What we can learn from the U.S. women’s soccer team this Equal Pay Day

Leroux

U.S. soccer fan and cutout of U.S. national team player, Sydney Leroux, at the Women’s World Cup Final in 2015.

The U.S. Women’s National Soccer team recently became the (familiar) faces of the problem of women being paid less than men for the same work.  Last month, Hope Solo, Carli Lloyd, Becky Sauerbrunn, Alex Morgan, and Megan Rapinoe filed a complaint with the Equal Employment Opportunity Commission saying that the U.S. Soccer Foundation pays the women far less than its male players.  While inequalities in the treatment of female athletes are legion—recall the controversy about the women’s team being forced to play on artificial turf, the recent offensive comments about women’s tennis, and ESPN’s failure to include the women’s basketball bracket in its app— there has been less attention focused on pay disparities.  When we talk about female athletes’ pay, the usual excuse for paying women less is that they generate less revenue.  Yet the women’s soccer team generated $20 million more in revenue than the men, but are paid four times less.  The women’s team has been far more successful than the men’s team, including winning three World Cup championships, but still struggle for fair and equal pay.

Unequal pay is a problem for all women, and has real financial consequences.  Indeed, one study found the gender pay gap begins even with the unequal allowance boys and girls are given for household chores.  Melinda Gates recently pointed out the additional burden on women around the world of unpaid additional household work.  The annual cost of the gender pay gap is $9 trillion dollars — dragging down the entire global economy.

On April 12, 2016, we observe Equal Pay Day (now in its twentieth year).   Equal Pay Day symbolizes how many days into the next year women have to work to make what men earned in the prior year.  Unfortunately, we likely will be observing Equal Pay Day until 2059 — the estimated date we can expect to close the gender pay gap.  Equal Pay Day falls at different points in the calendar for women of color who experience a more egregious wage gap than do white women (as compared to all men and/or white men).  The federal Equal Pay Act has been on the books for more than 50 years.  Yet every year, women are deprived of valuable economic and tangible benefits of their hard work.

Pay disparities exist in all sorts of jobs where women and men perform the same work.  For example, female pilots are paid 16 percent less than male pilots and women who are chefs earn 28.1 percent less than male chefs.  In the tech industry, women are experiencing a significant pay gap with women in Silicon Valley earning on average just 49 cents for a man’s dollar.  The cause of the gender pay gap goes beyond factors like education and choice of profession.  As much as 40 percent of the gender pay gap is unexplained by such measurable factors.  When women enter a male dominated profession, pay begins to decrease.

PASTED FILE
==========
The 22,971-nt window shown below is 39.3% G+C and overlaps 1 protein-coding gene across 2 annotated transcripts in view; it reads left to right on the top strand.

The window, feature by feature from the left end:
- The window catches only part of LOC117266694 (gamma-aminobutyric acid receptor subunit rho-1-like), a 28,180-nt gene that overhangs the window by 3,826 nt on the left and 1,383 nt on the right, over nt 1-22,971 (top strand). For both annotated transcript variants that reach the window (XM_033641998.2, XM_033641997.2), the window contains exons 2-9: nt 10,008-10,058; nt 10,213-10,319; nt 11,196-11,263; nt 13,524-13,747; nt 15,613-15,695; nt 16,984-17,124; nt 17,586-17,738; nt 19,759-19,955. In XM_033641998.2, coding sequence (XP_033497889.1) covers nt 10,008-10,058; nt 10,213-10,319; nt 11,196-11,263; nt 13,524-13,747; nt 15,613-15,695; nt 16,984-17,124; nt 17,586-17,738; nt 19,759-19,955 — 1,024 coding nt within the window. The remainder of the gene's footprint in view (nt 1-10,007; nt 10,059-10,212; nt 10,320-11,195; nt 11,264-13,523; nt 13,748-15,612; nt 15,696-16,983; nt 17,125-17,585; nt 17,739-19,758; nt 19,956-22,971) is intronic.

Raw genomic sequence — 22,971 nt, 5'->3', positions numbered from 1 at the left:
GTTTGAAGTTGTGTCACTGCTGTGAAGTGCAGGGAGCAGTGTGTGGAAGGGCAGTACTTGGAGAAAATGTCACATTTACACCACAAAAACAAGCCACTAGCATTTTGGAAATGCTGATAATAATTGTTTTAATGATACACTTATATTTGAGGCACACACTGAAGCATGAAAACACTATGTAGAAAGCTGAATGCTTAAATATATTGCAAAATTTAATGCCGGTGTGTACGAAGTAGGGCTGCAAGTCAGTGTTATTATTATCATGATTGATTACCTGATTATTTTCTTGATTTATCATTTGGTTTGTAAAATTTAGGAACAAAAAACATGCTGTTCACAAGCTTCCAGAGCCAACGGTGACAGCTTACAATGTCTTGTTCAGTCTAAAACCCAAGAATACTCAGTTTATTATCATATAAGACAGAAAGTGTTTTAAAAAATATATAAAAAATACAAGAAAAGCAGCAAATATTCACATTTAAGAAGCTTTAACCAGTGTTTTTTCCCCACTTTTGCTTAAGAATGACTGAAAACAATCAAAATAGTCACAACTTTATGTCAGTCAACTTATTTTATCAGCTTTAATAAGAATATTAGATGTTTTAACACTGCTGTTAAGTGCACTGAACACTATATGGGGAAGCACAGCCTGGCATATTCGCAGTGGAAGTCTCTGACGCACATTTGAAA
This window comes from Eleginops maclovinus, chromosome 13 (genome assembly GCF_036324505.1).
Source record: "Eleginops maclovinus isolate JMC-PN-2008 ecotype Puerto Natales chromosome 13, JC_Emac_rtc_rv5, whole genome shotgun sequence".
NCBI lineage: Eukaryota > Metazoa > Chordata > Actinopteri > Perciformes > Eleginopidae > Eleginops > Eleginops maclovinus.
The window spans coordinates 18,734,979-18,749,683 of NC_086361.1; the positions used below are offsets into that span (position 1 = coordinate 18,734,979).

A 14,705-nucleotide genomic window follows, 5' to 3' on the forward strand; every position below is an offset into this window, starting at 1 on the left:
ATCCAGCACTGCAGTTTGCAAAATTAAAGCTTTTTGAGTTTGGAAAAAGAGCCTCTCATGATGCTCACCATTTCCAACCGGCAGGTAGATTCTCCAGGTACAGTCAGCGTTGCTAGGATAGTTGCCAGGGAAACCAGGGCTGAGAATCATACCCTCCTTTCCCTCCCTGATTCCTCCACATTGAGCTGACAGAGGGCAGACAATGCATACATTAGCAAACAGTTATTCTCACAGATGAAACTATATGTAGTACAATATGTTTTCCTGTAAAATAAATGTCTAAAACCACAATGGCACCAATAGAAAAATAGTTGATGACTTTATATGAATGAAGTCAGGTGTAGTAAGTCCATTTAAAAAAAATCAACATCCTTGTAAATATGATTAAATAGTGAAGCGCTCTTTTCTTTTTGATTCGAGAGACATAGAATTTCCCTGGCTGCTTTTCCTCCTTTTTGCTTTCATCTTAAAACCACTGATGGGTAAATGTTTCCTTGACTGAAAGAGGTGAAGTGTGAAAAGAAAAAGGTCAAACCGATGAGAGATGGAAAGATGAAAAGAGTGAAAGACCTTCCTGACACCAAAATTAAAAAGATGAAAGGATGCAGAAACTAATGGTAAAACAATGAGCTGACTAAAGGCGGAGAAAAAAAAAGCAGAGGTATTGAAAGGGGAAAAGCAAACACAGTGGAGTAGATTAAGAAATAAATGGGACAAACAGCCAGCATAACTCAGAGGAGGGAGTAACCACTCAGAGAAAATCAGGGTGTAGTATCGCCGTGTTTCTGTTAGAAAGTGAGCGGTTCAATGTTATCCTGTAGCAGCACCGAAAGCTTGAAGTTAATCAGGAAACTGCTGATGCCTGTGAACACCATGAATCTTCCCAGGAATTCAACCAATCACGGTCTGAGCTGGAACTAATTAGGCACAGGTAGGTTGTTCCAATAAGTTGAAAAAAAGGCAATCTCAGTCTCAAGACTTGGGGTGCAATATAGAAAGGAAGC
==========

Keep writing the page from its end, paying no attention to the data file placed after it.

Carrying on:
This year, a stronger equal pay law went into effect in California.  The law should ensure that women who perform substantially similar work to men receive the same pay.  For example, one caller to the Legal Aid Society-Employment Law Center explained that the job of cleaning up fire- or water-damaged homes is sometimes gender-segregated with women receiving less pay. Given that the work is so similar, it is likely that under the California Fair Pay Act, women cleaners should be paid the same as men.  However, one big problem is that women often do not know how much men in similar jobs are being paid.  The new California law enhances protections for workers who talk about their pay (or ask about the pay of others).  Once a California worker does know about a pay disparity, it will be up to the employer to prove it was based on a factor other than sex and that it explains the entire wage difference.

Ending the gender pay gap calls for action on many fronts.  The Equal Pay Today Campaign (of which LAS-ELC is a member) has called for five specific changes — ending job segregation, stopping wage theft, eliminating retaliation for discussing wages, stopping pay disparities as a result of parenting and caregiving responsibilities, and changing the disparities in pay in promotions for women performing the same job as men.  Another recently proposed piece of legislation in California (CELA-sponsored) would prohibit employers from using a new employee’s prior salary to base salary decisions in order to begin to break the cycle of persistent pay discrimination for women.

As we observe Equal Pay Day and anticipate the U.S. women’s soccer team’s appearance at the summer Olympics in Brazil this summer, we hope to recognize the amazing contributions made by women throughout the world that finally deserve equal recognition through ending the gender pay gap – because it’s 2016!

Elizabeth Kristen

About Elizabeth Kristen

Elizabeth Kristen is the Director of the Gender Equity & LGBT Rights Program and a senior staff attorney at Legal Aid at Work.  Ms. Kristen began her public interest career as a Skadden Fellow at Legal Aid.  Ms. Kristen graduated from University of California at Berkeley School of Law in 2001 and served as a law clerk to the Honorable James R. Browning on the Ninth Circuit Court of Appeals in San Francisco.  In 2012-13, she served as a Harvard law School Wasserstein Public Interest Fellow.  She has been a lecturer at Berkeley Law School since 2008. Legal Aid at Work together with the California Women’s Law Center and Equal Rights Advocates make up the California Fair Pay Collaborative dedicated to engaging and informing Californians about fair pay issues.

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